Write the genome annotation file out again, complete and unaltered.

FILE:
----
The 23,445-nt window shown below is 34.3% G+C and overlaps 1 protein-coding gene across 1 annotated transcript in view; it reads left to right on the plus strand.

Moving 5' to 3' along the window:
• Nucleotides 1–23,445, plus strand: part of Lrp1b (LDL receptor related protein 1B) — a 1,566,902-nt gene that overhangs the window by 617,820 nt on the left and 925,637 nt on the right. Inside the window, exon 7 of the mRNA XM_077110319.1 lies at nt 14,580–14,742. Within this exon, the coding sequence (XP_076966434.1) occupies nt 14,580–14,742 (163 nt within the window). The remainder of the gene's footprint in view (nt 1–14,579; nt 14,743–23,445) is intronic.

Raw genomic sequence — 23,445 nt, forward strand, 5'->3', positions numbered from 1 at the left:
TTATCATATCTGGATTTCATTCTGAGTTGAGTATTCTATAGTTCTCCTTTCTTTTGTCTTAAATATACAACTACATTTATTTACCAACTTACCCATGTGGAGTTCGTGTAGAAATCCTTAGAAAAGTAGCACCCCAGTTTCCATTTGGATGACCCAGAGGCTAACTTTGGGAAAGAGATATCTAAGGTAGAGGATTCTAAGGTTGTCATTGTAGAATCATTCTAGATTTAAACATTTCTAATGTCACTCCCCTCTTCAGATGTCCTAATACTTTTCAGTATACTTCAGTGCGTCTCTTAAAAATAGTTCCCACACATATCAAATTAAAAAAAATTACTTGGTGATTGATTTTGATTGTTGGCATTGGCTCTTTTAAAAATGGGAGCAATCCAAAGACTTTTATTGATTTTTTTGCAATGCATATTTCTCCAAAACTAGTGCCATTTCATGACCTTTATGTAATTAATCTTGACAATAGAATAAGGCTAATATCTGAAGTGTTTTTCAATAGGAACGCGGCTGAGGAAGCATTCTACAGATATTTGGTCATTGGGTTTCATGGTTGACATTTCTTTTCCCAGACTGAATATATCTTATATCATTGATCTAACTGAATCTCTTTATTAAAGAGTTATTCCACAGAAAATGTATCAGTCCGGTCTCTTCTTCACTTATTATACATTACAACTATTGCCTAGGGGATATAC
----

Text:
The 23,445-nt window shown below is 34.3% G+C and overlaps 1 protein-coding gene across 1 annotated transcript in view; it reads left to right on the plus strand.

Moving 5' to 3' along the window:
• Nucleotides 1–23,445, plus strand: part of Lrp1b (LDL receptor related protein 1B) — a 1,566,902-nt gene that overhangs the window by 617,820 nt on the left and 925,637 nt on the right. Inside the window, exon 7 of the mRNA XM_077110319.1 lies at nt 14,580–14,742. Within this exon, the coding sequence (XP_076966434.1) occupies nt 14,580–14,742 (163 nt within the window). The remainder of the gene's footprint in view (nt 1–14,579; nt 14,743–23,445) is intronic.

Raw genomic sequence — 23,445 nt, forward strand, 5'->3', positions numbered from 1 at the left:
TTATCATATCTGGATTTCATTCTGAGTTGAGTATTCTATAGTTCTCCTTTCTTTTGTCTTAAATATACAACTACATTTATTTACCAACTTACCCATGTGGAGTTCGTGTAGAAATCCTTAGAAAAGTAGCACCCCAGTTTCCATTTGGATGACCCAGAGGCTAACTTTGGGAAAGAGATATCTAAGGTAGAGGATTCTAAGGTTGTCATTGTAGAATCATTCTAGATTTAAACATTTCTAATGTCACTCCCCTCTTCAGATGTCCTAATACTTTTCAGTATACTTCAGTGCGTCTCTTAAAAATAGTTCCCACACATATCAAATTAAAAAAAATTACTTGGTGATTGATTTTGATTGTTGGCATTGGCTCTTTTAAAAATGGGAGCAATCCAAAGACTTTTATTGATTTTTTTGCAATGCATATTTCTCCAAAACTAGTGCCATTTCATGACCTTTATGTAATTAATCTTGACAATAGAATAAGGCTAATATCTGAAGTGTTTTTCAATAGGAACGCGGCTGAGGAAGCATTCTACAGATATTTGGTCATTGGGTTTCATGGTTGACATTTCTTTTCCCAGACTGAATATATCTTATATCATTGATCTAACTGAATCTCTTTATTAAAGAGTTATTCCACAGAAAATGTATCAGTCCGGTCTCTTCTTCACTTATTATACATTACAACTATTGCCTAGGGGATATAC